Place the egg in the middle and sprinkle with sesame seeds.
October 17, 2016
This is one of my most posted recipes over the years starting in 2010, when I was a virgin to blogging.
Back then, like most, newbies started their blog for the same reason we all did. To have a digital recipe book of our favorites. Only difference was I was updating and posting on foods that I needed to eat in order to live. You see, I was on the teeter-totter to full blown Diabetes.
I refused to take medication, food was what I knew and what was killing me could also be my savior.
I have come a long way since then. The diabetes disappeared, my sugar is under 90 and am off all those requisite meds you take when you are obese. Cholesterol, blood pressure and asthma.
One thing I do know is there is no cure for diabetes, and although I am healthy now, I can not continue the eating habits I had before I got normal.
Medical science has come a long way. Now the world knows about Celiac's disease, the benefits of eating vegan (not just because of political & personal preferences), the Glycemic Index, what sodium levels should be, the definition of additional sugars and everyone can just about understand nutrition labels.
It's a good time to be in control of our health.
What does all that have to do with this dish? Well, besides the fact that it's delicious, doable in 30 minutes, it also remains a good dish for gluten intolerance, pre-diabetes, hypertension, high cholesterol and it's lean and low in calories.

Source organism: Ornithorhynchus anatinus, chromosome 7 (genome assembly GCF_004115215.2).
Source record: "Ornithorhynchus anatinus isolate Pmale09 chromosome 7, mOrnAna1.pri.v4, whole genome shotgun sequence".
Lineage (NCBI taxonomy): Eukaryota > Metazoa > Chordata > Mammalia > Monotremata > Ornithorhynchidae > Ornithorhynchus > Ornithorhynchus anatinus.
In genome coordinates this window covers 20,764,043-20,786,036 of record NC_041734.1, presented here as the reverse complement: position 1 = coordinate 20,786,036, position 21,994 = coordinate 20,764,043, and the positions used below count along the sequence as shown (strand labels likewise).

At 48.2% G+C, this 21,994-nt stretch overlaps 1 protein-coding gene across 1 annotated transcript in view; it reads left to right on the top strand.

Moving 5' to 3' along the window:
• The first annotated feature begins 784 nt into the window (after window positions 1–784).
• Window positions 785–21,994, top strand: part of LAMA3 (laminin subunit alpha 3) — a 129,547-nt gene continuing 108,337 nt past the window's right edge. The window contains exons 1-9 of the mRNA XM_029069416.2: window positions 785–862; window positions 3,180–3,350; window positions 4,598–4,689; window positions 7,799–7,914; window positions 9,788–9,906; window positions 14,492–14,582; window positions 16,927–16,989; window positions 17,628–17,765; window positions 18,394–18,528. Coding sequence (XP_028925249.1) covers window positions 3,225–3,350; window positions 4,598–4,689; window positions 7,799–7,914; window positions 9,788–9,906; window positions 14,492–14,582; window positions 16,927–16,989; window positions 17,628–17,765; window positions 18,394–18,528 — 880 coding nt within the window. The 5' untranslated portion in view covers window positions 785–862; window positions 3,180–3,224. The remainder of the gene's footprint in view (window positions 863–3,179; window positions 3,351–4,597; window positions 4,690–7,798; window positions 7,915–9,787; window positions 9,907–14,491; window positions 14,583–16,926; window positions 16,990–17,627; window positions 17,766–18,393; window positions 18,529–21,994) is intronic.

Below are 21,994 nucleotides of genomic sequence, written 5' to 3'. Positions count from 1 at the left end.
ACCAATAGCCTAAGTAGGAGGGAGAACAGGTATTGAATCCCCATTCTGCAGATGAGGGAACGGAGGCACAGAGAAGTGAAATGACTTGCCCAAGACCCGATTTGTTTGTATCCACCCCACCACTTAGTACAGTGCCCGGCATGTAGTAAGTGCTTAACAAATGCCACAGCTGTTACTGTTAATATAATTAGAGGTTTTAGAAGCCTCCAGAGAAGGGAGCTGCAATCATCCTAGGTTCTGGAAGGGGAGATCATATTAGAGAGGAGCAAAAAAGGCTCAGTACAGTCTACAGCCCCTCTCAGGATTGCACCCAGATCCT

It sorely needed an update.
I don't know about you but if you have never cooked a pork tenderloin, you need to make this your first attempt. It's so fool-proof, I made my first tenderloin for a dinner party and it has remained my go-to for years. Got so, I can make this without reference to a written recipe.
Have I ever tried this recipe with poultry or seafood? Not yet. I am afraid that without the benefit of a pork product to flavor the sauce, it wouldn't be as user friendly.
The title is a little bit misleading. Not a typical Jamaican dish like Jerk, it does have the warm spices associated with that iconic dish except they are mixed into a marinara sauce.
Trust me, it is totally people friendly. Kids will ask for seconds.
It reheats well so a good take-in lunch for work and if you make the two tenderloins in a package, the second one freezes beautifully.
I always serve mine with long grain & wild rice (for the sauce) but roasted potatoes would work well and even mashies would do.
Let's get cooking.....
Jamaican Pork Tenderloin
makes 4 servings
* 2 tablespoons vegetable oil
* 1 pork tenderloin, about 1 1/2 pounds
* salt & pepper
* 1 cup basic marinara sauce, homemade or favorite jarred
* 2 tablespoons lite brown sugar
* 1 teaspoon each cinnamon, allspice, nutmeg, thyme, cumin and coriander
* 1/2 teaspoon cayenne pepper
* 2 small bay leaves
* 1/4 cup dry vermouth or white wine
* 2 pats of unsalted butter
* Salt & pepper to taste
Heat an oven-proof skillet and your oven to 375°.
When the skillet is hot all the oil, season the pork with salt & pepper and brown the meat on all four sides, about 3 minutes each side.
Mix the brown sugar, all the spices and the pepper with the marinara sauce. Add the bay leaves.
When the pork is browned, pour the sauce over, cover with foil and bake for 35 minutes.
After 35 minutes, remove the pan from the oven, place the pork on a platter and cover with foil.
Turn the heat back under the skillet, add the vermouth to the sauce, and simmer for three minutes. Remove the bay leaves and swirl in the butter. Taste for salt & pepper.
To serve: Slice the pork and pour the sauce over the slices.
If you try this with other proteins, drop me a line and let me know how it went.